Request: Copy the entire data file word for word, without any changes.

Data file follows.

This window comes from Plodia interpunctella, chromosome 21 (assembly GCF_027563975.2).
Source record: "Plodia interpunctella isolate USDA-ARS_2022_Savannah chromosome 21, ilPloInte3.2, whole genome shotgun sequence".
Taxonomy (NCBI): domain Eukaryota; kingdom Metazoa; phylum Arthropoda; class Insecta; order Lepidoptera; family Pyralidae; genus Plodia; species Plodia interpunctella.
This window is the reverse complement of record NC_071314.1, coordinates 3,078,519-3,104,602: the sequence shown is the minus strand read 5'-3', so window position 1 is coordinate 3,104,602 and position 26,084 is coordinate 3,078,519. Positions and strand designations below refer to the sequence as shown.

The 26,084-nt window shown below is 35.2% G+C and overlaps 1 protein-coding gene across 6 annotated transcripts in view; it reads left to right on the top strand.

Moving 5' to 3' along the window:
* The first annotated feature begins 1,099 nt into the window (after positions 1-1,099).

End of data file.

This window comes from Plodia interpunctella, chromosome 21 (assembly GCF_027563975.2).
Source record: "Plodia interpunctella isolate USDA-ARS_2022_Savannah chromosome 21, ilPloInte3.2, whole genome shotgun sequence".
Taxonomy (NCBI): domain Eukaryota; kingdom Metazoa; phylum Arthropoda; class Insecta; order Lepidoptera; family Pyralidae; genus Plodia; species Plodia interpunctella.
This window is the reverse complement of record NC_071314.1, coordinates 3,078,519-3,104,602: the sequence shown is the minus strand read 5'-3', so window position 1 is coordinate 3,104,602 and position 26,084 is coordinate 3,078,519. Positions and strand designations below refer to the sequence as shown.

The 26,084-nt window shown below is 35.2% G+C and overlaps 1 protein-coding gene across 6 annotated transcripts in view; it reads left to right on the top strand.

Moving 5' to 3' along the window:
* The first annotated feature begins 1,099 nt into the window (after positions 1-1,099).